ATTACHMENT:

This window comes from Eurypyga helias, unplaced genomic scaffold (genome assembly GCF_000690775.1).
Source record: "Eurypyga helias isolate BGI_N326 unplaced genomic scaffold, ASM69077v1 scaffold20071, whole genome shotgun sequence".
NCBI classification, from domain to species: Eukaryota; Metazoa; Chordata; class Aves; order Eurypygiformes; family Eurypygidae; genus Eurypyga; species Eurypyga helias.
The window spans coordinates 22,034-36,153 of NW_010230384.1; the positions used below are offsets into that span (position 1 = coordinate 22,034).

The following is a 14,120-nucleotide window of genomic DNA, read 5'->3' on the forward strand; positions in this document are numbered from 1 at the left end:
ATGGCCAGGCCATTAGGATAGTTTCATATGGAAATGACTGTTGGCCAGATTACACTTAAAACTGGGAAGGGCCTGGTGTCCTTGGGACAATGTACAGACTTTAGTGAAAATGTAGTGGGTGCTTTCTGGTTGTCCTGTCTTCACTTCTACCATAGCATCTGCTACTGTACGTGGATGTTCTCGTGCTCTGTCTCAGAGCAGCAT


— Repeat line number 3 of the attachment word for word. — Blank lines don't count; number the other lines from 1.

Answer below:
NCBI classification, from domain to species: Eukaryota; Metazoa; Chordata; class Aves; order Eurypygiformes; family Eurypygidae; genus Eurypyga; species Eurypyga helias.